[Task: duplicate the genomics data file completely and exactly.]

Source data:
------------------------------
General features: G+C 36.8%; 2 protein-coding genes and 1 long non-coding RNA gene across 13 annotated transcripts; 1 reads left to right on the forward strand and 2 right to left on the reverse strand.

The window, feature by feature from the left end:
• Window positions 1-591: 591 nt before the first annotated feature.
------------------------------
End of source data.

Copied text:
General features: G+C 36.8%; 2 protein-coding genes and 1 long non-coding RNA gene across 13 annotated transcripts; 1 reads left to right on the forward strand and 2 right to left on the reverse strand.

The window, feature by feature from the left end:
• Window positions 1-591: 591 nt before the first annotated feature.